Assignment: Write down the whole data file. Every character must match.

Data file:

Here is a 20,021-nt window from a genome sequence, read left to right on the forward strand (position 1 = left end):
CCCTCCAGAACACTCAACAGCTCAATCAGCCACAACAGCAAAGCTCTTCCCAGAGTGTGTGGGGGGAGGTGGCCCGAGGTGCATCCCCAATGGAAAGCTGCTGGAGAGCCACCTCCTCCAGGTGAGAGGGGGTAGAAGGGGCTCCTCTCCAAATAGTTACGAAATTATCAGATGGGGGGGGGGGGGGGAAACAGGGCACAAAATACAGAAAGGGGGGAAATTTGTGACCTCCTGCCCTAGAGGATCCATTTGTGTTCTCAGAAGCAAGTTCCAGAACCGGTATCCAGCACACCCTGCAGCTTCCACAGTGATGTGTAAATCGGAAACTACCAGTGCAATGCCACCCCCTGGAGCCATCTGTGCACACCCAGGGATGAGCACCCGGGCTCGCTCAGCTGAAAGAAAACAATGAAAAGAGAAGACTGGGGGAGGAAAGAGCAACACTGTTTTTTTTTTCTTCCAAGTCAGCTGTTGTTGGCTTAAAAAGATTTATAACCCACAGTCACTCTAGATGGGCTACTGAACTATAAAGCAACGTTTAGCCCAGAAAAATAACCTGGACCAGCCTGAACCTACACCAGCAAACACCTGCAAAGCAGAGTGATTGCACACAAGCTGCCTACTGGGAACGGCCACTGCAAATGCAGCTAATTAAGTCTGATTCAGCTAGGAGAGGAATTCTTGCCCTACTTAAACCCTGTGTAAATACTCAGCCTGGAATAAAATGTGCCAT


Here is a 20,021-nt window from a genome sequence, read left to right on the forward strand (position 1 = left end):
CCCTCCAGAACACTCAACAGCTCAATCAGCCACAACAGCAAAGCTCTTCCCAGAGTGTGTGGGGGGAGGTGGCCCGAGGTGCATCCCCAATGGAAAGCTGCTGGAGAGCCACCTCCTCCAGGTGAGAGGGGGTAGAAGGGGCTCCTCTCCAAATAGTTACGAAATTATCAGATGGGGGGGGGGGGGGGAAACAGGGCACAAAATACAGAAAGGGGGGAAATTTGTGACCTCCTGCCCTAGAGGATCCATTTGTGTTCTCAGAAGCAAGTTCCAGAACCGGTATCCAGCACACCCTGCAGCTTCCACAGTGATGTGTAAATCGGAAACTACCAGTGCAATGCCACCCCCTGGAGCCATCTGTGCACACCCAGGGATGAGCACCCGGGCTCGCTCAGCTGAAAGAAAACAATGAAAAGAGAAGACTGGGGGAGGAAAGAGCAACACTGTTTTTTTTTTCTTCCAAGTCAGCTGTTGTTGGCTTAAAAAGATTTATAACCCACAGTCACTCTAGATGGGCTACTGAACTATAAAGCAACGTTTAGCCCAGAAAAATAACCTGGACCAGCCTGAACCTACACCAGCAAACACCTGCAAAGCAGAGTGATTGCACACAAGCTGCCTACTGGGAACGGCCACTGCAAATGCAGCTAATTAAGTCTGATTCAGCTAGGAGAGGAATTCTTGCCCTACTTAAACCCTGTGTAAATACTCAGCCTGGAATAAAATGTGCCAT